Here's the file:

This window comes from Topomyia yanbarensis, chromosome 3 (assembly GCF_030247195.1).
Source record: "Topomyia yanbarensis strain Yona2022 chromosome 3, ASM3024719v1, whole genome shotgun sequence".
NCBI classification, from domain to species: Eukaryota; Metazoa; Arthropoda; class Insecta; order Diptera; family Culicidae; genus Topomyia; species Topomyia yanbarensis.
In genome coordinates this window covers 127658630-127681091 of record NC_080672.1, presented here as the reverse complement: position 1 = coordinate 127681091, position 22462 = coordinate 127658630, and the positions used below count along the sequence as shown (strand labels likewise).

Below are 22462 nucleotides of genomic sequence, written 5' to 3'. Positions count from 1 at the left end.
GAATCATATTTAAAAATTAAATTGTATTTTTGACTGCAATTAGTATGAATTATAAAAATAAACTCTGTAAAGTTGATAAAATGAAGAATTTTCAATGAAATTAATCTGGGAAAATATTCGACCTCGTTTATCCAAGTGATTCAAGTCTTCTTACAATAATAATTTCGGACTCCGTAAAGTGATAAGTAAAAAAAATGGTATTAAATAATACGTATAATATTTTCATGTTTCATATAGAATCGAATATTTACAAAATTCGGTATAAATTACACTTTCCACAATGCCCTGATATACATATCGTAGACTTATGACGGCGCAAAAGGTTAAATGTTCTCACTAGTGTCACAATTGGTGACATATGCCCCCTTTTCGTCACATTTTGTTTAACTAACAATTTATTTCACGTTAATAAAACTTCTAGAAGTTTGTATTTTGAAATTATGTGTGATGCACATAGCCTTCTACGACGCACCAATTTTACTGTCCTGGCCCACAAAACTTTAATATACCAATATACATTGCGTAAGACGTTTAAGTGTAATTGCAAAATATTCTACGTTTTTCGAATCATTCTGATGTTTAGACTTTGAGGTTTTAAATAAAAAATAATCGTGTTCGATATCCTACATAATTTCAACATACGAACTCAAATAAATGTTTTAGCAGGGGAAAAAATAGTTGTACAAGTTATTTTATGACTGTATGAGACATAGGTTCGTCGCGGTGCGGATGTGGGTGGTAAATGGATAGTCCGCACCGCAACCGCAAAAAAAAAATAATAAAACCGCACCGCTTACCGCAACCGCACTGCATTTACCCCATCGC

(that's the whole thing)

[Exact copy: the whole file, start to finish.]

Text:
This window comes from Topomyia yanbarensis, chromosome 3 (assembly GCF_030247195.1).
Source record: "Topomyia yanbarensis strain Yona2022 chromosome 3, ASM3024719v1, whole genome shotgun sequence".
NCBI classification, from domain to species: Eukaryota; Metazoa; Arthropoda; class Insecta; order Diptera; family Culicidae; genus Topomyia; species Topomyia yanbarensis.
In genome coordinates this window covers 127658630-127681091 of record NC_080672.1, presented here as the reverse complement: position 1 = coordinate 127681091, position 22462 = coordinate 127658630, and the positions used below count along the sequence as shown (strand labels likewise).

Below are 22462 nucleotides of genomic sequence, written 5' to 3'. Positions count from 1 at the left end.
GAATCATATTTAAAAATTAAATTGTATTTTTGACTGCAATTAGTATGAATTATAAAAATAAACTCTGTAAAGTTGATAAAATGAAGAATTTTCAATGAAATTAATCTGGGAAAATATTCGACCTCGTTTATCCAAGTGATTCAAGTCTTCTTACAATAATAATTTCGGACTCCGTAAAGTGATAAGTAAAAAAAATGGTATTAAATAATACGTATAATATTTTCATGTTTCATATAGAATCGAATATTTACAAAATTCGGTATAAATTACACTTTCCACAATGCCCTGATATACATATCGTAGACTTATGACGGCGCAAAAGGTTAAATGTTCTCACTAGTGTCACAATTGGTGACATATGCCCCCTTTTCGTCACATTTTGTTTAACTAACAATTTATTTCACGTTAATAAAACTTCTAGAAGTTTGTATTTTGAAATTATGTGTGATGCACATAGCCTTCTACGACGCACCAATTTTACTGTCCTGGCCCACAAAACTTTAATATACCAATATACATTGCGTAAGACGTTTAAGTGTAATTGCAAAATATTCTACGTTTTTCGAATCATTCTGATGTTTAGACTTTGAGGTTTTAAATAAAAAATAATCGTGTTCGATATCCTACATAATTTCAACATACGAACTCAAATAAATGTTTTAGCAGGGGAAAAAATAGTTGTACAAGTTATTTTATGACTGTATGAGACATAGGTTCGTCGCGGTGCGGATGTGGGTGGTAAATGGATAGTCCGCACCGCAACCGCAAAAAAAAAATAATAAAACCGCACCGCTTACCGCAACCGCACTGCATTTACCCCATCGC